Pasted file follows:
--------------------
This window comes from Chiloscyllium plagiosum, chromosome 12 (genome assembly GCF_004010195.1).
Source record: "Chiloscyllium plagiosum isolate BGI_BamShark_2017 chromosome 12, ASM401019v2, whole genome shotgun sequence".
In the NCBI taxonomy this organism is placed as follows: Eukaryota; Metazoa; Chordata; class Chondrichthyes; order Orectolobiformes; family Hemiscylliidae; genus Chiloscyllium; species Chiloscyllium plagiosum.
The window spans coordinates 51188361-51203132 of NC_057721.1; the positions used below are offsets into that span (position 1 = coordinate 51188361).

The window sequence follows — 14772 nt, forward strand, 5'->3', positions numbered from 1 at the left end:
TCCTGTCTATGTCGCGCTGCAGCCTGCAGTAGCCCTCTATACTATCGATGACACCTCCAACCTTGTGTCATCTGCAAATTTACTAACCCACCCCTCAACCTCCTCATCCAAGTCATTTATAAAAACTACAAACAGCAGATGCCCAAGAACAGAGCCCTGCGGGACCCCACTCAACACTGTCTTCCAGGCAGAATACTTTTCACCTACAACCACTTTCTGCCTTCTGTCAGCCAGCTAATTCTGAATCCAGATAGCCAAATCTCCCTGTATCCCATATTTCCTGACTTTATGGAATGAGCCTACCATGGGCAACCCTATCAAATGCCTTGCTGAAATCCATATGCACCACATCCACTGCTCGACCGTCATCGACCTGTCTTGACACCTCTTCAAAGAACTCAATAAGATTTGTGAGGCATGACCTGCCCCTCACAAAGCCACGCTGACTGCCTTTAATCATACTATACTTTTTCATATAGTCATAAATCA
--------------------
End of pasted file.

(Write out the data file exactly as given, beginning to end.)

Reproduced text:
This window comes from Chiloscyllium plagiosum, chromosome 12 (genome assembly GCF_004010195.1).
Source record: "Chiloscyllium plagiosum isolate BGI_BamShark_2017 chromosome 12, ASM401019v2, whole genome shotgun sequence".
In the NCBI taxonomy this organism is placed as follows: Eukaryota; Metazoa; Chordata; class Chondrichthyes; order Orectolobiformes; family Hemiscylliidae; genus Chiloscyllium; species Chiloscyllium plagiosum.
The window spans coordinates 51188361-51203132 of NC_057721.1; the positions used below are offsets into that span (position 1 = coordinate 51188361).

The window sequence follows — 14772 nt, forward strand, 5'->3', positions numbered from 1 at the left end:
TCCTGTCTATGTCGCGCTGCAGCCTGCAGTAGCCCTCTATACTATCGATGACACCTCCAACCTTGTGTCATCTGCAAATTTACTAACCCACCCCTCAACCTCCTCATCCAAGTCATTTATAAAAACTACAAACAGCAGATGCCCAAGAACAGAGCCCTGCGGGACCCCACTCAACACTGTCTTCCAGGCAGAATACTTTTCACCTACAACCACTTTCTGCCTTCTGTCAGCCAGCTAATTCTGAATCCAGATAGCCAAATCTCCCTGTATCCCATATTTCCTGACTTTATGGAATGAGCCTACCATGGGCAACCCTATCAAATGCCTTGCTGAAATCCATATGCACCACATCCACTGCTCGACCGTCATCGACCTGTCTTGACACCTCTTCAAAGAACTCAATAAGATTTGTGAGGCATGACCTGCCCCTCACAAAGCCACGCTGACTGCCTTTAATCATACTATACTTTTTCATATAGTCATAAATCA